Yes but going back to your 405/625 analogy how many hours of programming were on BBC2 in its early days ?

Six hours perhaps

So in those days we only had one BBC channel broadcasting on 625 with 1/4 day real output

Plus ca change...............!
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30-11-2006, 23:39   #23
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Good point Ulsterman!

And how much output had RTE2 in 1983?

YEs I remember the TRIAL service of BBC2 which we had in B&W on a dual standard rental set for maybe at least a year BEFORE BBC2 started test transmission. I knew no-one with colour though untill well after BBC was established and UTV & BBC1 on UHF colour too. Strangely soap powder ads were still B&W.
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01-12-2006, 15:11   #24
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I remember being in Enniskillen years ago and the electrical shops had their colour sets tuned to RTÉ and the B/W sets to BBC or UTV.
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01-12-2006, 19:15   #25
Ulsterman 1690
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Colour TV (and BBC2) was late coming to that part of the world because of a terrorist attack on Brougher Mountain in which a number of BBC engineers were murdered.

Quote:
I knew no-one with colour though untill well after BBC was established and UTV & BBC1 on UHF colour too.
BBC2 started regular service in 1964 but colour programmes didnt start until 1967 and didnt come to BBC1 and ITV until 1969 (although there were experimental tests dating back to the late fifties)

Also in the late sixties colour sets were cumbersome, unreliable and VERY expensive although they had improved somewhat by the early seventies

Last edited by Ulsterman 1690; 01-12-2006 at 19:22.
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01-12-2006, 23:41   #26
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The earliest elctronic TV design with CRT for camera and display was proposed in 1905. Working prototypes in USA and UK and Europe about the time Baird was promoting his "victorian" mechanical TV in 1930s (first proposed and demonstrated around 1895). Colour was tested also in mid 1930s.

The war delayed much. NTSC color was finalised in 1951. Telefunken & BBC deleveoped PAL Colour as a very simple variation of the NTSC system to avoid colour hue shift due to reflections of all our european hilly bits (Lots of USA is either cabled or Flat). The small change resulted in errors of signal simply reducing the amount of colour instead of changing hue, which us humans are much less sensitive to.

I'm not sure but I think we did not have ANY BBC2 till 1967 (DIVIS). Though I think we might have had the Dual standard B&W TV a year or so before. It was about 1970 we got colour. 1971 I entered a project at the Aer Lingus Young Scientist show "Digital TV via laser"
One of the Judges was from RTE and said it was very imaginative and interesting but that it was unlikly we would ever have Digital TV or communication of it by laser.*

I think you will find that even that year or the next both Digital TV and communication by laser over fibre was demonstrated. I got "Highly Commended". Some project on Dragonflys won. There was an ejit prosing lighting by RF without Wires. He had glowing florescent tubes (no wires) and a high power Short wave transmitter, I didn't think much of it. No-one stayed near his stand. A more interesting stand was a Dublin girl with Mathmatics of Moire fringing, maybe to do with measuring.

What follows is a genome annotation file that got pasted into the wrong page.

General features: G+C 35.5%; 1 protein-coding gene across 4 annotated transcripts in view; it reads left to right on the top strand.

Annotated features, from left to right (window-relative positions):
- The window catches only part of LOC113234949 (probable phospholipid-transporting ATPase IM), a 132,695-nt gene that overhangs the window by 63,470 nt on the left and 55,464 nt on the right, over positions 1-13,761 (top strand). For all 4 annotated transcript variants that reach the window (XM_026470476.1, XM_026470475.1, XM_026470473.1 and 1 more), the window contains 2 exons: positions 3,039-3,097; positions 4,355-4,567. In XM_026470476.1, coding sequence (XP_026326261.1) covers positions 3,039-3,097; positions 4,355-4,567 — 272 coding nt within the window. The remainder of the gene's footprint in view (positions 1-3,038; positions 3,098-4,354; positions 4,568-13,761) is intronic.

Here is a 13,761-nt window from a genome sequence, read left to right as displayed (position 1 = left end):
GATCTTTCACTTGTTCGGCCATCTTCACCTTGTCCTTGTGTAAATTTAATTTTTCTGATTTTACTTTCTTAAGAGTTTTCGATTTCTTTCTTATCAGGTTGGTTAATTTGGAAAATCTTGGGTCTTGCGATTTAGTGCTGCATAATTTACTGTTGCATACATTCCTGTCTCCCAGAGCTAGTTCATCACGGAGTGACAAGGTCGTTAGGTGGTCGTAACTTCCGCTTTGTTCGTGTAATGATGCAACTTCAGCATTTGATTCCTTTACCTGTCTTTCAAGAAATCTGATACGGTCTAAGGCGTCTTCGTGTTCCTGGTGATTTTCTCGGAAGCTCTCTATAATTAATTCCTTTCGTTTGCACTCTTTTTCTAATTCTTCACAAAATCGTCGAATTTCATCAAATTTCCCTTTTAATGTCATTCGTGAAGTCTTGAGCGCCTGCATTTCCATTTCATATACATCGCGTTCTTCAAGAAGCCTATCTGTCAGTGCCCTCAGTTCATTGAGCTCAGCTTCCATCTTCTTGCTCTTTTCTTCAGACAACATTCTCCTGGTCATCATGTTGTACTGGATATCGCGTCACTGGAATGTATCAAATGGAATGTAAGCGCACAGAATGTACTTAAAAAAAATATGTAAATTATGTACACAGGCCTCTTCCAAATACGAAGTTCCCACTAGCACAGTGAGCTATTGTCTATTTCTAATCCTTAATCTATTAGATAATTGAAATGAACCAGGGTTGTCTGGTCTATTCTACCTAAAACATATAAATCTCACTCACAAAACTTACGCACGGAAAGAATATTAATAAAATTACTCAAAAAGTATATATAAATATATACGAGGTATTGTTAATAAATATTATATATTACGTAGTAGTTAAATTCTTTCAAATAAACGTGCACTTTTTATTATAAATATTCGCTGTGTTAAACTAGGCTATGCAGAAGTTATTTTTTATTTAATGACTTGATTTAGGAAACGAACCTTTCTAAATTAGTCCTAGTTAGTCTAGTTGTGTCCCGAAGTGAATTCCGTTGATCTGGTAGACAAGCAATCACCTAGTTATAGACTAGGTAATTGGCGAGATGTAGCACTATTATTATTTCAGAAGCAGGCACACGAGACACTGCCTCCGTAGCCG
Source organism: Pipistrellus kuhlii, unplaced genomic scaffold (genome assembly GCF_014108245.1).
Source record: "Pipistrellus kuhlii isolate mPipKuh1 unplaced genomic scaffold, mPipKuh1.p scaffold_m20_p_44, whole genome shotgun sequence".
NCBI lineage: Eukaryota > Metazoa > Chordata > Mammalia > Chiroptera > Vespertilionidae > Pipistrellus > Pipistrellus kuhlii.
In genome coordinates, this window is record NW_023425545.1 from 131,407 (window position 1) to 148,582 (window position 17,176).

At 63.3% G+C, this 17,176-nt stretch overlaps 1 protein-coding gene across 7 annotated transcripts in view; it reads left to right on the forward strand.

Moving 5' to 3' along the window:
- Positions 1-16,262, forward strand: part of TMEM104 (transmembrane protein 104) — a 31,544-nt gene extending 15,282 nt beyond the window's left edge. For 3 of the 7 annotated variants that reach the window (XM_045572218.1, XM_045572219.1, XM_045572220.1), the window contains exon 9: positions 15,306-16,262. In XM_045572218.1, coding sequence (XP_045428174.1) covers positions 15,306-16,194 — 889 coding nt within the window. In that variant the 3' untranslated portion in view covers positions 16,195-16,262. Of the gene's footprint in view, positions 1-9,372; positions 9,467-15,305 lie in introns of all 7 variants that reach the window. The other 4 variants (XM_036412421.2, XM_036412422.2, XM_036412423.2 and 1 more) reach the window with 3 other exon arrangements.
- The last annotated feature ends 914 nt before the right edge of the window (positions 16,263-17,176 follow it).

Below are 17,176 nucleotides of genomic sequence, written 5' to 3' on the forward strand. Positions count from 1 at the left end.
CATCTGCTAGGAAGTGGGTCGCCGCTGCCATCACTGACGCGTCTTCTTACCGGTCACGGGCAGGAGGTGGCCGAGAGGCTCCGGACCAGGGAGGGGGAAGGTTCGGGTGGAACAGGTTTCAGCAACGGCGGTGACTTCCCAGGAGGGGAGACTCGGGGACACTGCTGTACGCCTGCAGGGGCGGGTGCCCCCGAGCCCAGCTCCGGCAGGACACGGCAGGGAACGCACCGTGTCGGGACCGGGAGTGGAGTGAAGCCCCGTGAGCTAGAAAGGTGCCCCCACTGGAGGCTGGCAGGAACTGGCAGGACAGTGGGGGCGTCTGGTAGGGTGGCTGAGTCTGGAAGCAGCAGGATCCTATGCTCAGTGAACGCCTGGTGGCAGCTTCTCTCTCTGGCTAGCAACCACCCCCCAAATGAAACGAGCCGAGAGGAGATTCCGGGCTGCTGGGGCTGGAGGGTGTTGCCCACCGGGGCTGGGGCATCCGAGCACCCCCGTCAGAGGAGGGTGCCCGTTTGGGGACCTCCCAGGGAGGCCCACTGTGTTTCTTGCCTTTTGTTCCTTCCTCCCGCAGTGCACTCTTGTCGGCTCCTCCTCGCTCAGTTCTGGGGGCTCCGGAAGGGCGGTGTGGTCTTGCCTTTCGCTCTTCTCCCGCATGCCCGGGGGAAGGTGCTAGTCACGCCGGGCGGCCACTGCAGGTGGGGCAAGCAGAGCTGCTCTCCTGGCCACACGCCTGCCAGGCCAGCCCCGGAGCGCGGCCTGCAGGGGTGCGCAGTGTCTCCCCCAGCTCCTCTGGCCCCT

*Obviously folk like him having been running various Governememt and semistate ever since.

Last edited by watty; 01-12-2006 at 23:59.
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02-12-2006, 01:25   #27
Ulsterman 1690
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Quote:
unlikly we would ever have Digital TV or communication of it by laser
Ummmm DVD's ??????

Quote:
There was an ejit prosing lighting by RF without Wires.
Somewhat reminiciant of the insane genius of Nikola Tesla

Quote:
He had glowing florescent tubes (no wires) and a high power Short wave transmitter,
Did he have a licence for it ?

Quote:
No-one stayed near his stand
maybe they were freaked out by the idea of all that RF

Last edited by Ulsterman 1690; 02-12-2006 at 01:27.
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02-12-2006, 23:22   #28
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As Ulsterman says UHF & Colour from Brougher was late due to the murder of 4 BBC Engineers in 1971 near the site. Wasn't born at the time, but reading about it colour officially started there in September 1978, while 405 lines from Truskmore was switched off in October. Must have been some time for people to keep up! The opening of Strabane the year before I would assume would have taken some of this pressure off, along with areas that could get a reasonable signal from Divis.

The back of my mind says that colour from Divis started in 1970, Limavady in 1975.
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03-12-2006, 22:37   #29
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Can anyone definitely tell me when BBC2 came to the North - was it when BBC2 began broadcasting in 1964 or later? I do remember seeing BBC2 in colour at a relation's house in Belfast in either 1967 or 1968.
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03-12-2006, 22:46   #30
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This link may give me the answer to above question http://tx.mb21.co.uk/info/625/index.asp